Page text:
Checking texts or emails during meetings?

Landscape Architecture for Landscape Architects Forums PROFESSIONAL PRACTICE Checking texts or emails during meetings?

This topic contains 1 reply, has 5 voices, and was last updated by  nca 5 years, 6 months ago.

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    Rob Halpern


    I worked in an office with 3 engineers and 3 la’s. During client meetings one of our own engineers would jump right on his phone in front of the client group as soon as we started talking about design.



    Times are changing.  Technology in general has allowed (and now forced) many of us to do the job of two workers.  On a related note, most people are TERRIBLE public speakers.  I competed in speech and debate in high school and college focusing on limited preparation speaking (as well as improv for fun).  All it takes is one monotone speaker in a room with terrible lighting and/or ventilation and I want to head for the doors.  People need to engage their audience with simple intonation, body language, and succinctness, even in the most mundane of meetings.  


    Tanya Olson

    Curious about your opinions Land8ers – when does it cross the line? Is it unprofessional to look up information pertinent to the meeting? 

    It seems to me that you could have a laptop or tablet in front of you and have all kinds of activity going on, but appear to be taking notes. Is it just the phone? If its ok to search for pertinent information should you announce it? What is the etiquette?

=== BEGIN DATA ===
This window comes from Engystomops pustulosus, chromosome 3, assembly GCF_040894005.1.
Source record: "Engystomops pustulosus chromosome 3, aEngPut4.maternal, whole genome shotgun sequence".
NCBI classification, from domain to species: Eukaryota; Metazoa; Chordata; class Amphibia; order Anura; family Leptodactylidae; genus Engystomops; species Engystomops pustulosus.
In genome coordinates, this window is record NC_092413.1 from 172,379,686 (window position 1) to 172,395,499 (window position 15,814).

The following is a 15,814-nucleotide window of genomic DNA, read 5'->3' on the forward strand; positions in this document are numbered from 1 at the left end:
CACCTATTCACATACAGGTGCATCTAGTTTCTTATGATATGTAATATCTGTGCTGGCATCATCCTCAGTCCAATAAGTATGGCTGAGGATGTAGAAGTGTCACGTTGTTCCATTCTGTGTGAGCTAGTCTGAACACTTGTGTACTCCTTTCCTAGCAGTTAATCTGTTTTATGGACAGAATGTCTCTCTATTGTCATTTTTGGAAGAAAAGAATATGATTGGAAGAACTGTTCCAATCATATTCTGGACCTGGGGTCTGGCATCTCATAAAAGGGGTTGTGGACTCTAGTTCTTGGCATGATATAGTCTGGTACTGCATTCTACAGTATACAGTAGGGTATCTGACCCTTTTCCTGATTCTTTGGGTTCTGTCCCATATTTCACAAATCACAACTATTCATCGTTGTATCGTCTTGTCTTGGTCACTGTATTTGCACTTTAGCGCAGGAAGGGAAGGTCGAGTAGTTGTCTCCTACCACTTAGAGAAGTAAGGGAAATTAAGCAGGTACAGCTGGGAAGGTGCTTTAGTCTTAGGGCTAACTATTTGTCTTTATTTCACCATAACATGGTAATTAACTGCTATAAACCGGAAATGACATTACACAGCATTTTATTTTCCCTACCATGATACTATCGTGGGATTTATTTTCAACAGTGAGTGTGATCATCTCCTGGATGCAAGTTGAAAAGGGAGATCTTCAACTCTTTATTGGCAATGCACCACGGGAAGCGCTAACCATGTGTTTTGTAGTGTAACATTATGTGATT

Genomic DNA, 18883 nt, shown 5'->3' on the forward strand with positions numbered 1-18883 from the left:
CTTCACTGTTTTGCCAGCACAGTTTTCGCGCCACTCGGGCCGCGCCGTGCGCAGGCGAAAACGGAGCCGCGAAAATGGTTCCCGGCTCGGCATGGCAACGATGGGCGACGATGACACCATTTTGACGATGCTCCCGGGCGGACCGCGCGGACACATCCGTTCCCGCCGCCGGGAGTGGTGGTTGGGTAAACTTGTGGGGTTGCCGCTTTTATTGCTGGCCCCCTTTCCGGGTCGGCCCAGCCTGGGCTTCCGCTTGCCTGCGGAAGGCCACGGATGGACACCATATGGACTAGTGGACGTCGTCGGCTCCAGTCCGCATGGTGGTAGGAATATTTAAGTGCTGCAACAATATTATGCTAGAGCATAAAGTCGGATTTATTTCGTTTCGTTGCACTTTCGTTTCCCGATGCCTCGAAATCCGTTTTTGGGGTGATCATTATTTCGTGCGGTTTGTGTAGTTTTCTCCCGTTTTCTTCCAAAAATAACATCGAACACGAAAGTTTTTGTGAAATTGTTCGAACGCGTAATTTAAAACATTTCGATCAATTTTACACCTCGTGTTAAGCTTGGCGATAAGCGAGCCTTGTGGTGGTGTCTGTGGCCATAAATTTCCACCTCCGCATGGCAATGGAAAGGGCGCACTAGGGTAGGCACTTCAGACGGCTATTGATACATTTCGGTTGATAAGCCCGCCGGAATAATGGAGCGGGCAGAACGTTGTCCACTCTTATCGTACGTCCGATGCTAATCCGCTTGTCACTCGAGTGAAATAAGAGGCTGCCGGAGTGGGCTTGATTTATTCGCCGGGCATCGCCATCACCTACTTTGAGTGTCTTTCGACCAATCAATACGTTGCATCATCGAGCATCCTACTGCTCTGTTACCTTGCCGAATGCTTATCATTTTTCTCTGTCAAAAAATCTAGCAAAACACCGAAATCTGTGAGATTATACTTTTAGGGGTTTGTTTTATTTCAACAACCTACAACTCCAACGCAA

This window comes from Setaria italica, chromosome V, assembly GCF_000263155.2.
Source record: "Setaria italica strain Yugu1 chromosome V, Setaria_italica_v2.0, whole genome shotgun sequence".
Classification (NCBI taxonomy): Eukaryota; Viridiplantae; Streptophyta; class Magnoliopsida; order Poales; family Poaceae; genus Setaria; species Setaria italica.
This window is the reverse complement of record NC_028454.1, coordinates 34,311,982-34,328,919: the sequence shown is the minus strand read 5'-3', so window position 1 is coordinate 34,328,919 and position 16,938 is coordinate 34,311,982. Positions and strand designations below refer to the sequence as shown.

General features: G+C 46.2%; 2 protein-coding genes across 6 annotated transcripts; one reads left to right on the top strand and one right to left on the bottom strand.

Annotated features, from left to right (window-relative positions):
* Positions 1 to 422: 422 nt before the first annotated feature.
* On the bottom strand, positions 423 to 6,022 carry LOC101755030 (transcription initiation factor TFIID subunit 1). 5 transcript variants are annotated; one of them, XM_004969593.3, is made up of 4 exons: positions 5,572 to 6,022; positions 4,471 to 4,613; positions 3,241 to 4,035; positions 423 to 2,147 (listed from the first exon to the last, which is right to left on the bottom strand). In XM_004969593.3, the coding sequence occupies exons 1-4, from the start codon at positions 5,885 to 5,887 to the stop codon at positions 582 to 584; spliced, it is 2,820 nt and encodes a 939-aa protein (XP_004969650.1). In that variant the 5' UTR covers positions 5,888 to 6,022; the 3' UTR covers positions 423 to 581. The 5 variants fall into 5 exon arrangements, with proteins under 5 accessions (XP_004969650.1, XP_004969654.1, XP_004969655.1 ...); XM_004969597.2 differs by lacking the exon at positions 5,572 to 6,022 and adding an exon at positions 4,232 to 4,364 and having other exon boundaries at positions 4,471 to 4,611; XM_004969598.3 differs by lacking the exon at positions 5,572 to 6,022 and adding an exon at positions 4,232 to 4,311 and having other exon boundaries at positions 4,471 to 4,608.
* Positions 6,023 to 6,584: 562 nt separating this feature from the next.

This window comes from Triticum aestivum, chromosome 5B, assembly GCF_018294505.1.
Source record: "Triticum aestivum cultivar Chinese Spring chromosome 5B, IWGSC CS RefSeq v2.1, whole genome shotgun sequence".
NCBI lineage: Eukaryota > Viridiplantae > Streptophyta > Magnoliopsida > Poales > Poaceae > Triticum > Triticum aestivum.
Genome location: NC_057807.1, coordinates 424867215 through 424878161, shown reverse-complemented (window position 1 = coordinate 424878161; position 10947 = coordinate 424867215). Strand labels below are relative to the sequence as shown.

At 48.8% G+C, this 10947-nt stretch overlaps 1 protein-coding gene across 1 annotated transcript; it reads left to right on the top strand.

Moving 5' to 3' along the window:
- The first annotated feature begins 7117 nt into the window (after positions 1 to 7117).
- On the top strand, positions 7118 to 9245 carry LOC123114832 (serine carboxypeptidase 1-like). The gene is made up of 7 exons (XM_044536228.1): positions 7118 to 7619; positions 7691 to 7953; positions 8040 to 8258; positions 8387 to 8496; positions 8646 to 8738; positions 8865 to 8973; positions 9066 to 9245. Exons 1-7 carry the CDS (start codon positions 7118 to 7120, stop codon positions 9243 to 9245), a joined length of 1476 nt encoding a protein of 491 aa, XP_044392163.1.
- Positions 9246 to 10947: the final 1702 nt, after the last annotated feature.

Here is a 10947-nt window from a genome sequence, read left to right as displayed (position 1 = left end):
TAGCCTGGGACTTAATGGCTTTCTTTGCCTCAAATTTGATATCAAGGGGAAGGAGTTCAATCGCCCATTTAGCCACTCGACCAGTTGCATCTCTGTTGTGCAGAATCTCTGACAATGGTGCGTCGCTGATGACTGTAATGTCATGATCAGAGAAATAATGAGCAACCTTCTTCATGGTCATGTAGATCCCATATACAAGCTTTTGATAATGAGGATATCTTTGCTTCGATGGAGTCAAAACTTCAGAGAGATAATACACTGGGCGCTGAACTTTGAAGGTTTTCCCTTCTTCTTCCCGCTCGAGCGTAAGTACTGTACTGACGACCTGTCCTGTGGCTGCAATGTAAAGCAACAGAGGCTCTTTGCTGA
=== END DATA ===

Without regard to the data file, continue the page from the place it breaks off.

Also, I think of parenting needs. With two working parents often both attending meetings and not necessarily available any other way, the cell phone is the point of contact for kids.  If you need to be available to kids for emergencies can you set your phone on the table? Do you explain to the group you are meeting with? What do you all think?


    Rob Halpern

    I often have my laptop in front of me in meetings where additional info might be helpful. Usually so does everyone else.

    As for checking calls and texts, I now use this:


    Goustan BODIN

    Depends what type of meetings as well. I’ve recently participated in a meeting where you are expected to stay up to the end, while our client reviews progress on all of their projects, even the ones you’re not working on.

    About 30 people in the room, and when your turn has passed, you’re seriously bored and wasting time.

    That’s when I did wish I owned a smartphone, like everyone else…



    Pretty sure he just hated landscape architects…basedon the one time he told me he hated landscape architects.

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